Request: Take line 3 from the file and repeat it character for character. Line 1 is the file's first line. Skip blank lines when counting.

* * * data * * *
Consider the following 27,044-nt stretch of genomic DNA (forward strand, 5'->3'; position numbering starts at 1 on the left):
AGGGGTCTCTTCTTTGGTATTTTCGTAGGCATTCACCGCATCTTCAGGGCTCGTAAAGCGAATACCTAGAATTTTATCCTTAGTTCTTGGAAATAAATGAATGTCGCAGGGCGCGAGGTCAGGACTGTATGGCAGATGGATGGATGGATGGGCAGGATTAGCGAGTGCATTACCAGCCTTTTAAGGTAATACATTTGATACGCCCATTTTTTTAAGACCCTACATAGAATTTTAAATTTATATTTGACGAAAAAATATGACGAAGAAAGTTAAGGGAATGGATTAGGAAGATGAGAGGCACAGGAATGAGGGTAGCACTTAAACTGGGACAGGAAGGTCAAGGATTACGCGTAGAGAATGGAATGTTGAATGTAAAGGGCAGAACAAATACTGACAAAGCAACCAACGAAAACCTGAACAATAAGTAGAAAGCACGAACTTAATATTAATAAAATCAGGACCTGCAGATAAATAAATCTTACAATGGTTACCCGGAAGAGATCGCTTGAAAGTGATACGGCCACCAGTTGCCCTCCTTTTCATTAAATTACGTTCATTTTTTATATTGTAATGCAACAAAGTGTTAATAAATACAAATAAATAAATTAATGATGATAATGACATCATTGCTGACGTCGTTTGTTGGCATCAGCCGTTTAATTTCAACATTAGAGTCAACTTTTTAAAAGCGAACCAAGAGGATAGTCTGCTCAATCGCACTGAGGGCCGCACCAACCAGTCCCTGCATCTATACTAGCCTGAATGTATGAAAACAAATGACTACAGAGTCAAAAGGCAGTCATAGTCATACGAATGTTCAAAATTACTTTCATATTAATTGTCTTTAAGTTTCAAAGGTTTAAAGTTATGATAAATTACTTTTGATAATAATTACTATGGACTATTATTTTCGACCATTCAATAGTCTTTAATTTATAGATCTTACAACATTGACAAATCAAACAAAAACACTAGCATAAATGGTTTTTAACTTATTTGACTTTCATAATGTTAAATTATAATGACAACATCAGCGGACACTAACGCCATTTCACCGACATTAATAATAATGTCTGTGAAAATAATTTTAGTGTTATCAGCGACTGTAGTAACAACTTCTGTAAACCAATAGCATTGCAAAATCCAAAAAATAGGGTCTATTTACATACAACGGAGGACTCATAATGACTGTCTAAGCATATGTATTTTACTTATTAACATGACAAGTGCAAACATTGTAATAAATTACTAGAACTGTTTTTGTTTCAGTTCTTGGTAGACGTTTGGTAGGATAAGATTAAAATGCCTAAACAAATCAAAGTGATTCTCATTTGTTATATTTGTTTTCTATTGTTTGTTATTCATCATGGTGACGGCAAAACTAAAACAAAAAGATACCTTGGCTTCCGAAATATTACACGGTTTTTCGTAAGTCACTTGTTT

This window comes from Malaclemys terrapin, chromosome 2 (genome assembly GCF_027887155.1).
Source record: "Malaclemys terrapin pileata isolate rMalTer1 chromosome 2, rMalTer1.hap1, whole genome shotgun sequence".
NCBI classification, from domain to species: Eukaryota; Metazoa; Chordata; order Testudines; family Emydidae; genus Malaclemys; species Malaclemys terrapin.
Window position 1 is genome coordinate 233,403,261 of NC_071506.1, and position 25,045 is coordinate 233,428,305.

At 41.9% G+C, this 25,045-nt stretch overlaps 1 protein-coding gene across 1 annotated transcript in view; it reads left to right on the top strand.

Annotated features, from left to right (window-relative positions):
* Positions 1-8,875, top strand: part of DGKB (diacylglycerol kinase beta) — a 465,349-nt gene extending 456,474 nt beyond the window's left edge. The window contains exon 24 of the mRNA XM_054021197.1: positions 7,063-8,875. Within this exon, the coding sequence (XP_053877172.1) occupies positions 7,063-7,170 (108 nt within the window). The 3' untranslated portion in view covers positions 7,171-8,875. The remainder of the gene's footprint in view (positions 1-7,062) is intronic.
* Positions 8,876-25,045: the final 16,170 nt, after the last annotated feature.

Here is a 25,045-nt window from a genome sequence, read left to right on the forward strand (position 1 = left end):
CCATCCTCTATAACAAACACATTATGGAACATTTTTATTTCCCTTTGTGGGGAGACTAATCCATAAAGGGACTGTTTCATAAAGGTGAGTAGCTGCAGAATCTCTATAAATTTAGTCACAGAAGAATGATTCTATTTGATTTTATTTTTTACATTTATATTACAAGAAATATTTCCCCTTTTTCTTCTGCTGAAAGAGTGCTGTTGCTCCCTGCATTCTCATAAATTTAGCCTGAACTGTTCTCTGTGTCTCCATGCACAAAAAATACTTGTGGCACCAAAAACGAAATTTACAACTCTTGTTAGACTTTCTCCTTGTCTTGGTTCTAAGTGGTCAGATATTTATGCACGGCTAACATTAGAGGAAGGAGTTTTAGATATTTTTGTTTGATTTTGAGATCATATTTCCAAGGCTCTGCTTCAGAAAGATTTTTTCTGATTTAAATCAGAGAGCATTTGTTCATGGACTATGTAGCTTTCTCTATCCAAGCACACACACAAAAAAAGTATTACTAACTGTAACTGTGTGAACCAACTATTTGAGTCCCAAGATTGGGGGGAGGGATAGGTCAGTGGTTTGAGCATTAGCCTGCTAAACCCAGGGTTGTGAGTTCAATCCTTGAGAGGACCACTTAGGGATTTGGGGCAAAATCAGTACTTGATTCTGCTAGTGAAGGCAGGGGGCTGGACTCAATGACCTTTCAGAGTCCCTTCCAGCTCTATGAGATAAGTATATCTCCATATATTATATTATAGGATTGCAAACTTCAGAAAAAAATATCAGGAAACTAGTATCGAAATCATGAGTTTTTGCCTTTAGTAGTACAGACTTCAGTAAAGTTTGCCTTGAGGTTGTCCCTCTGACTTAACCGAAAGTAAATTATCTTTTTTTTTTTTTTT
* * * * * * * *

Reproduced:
This window comes from Malaclemys terrapin, chromosome 2 (genome assembly GCF_027887155.1).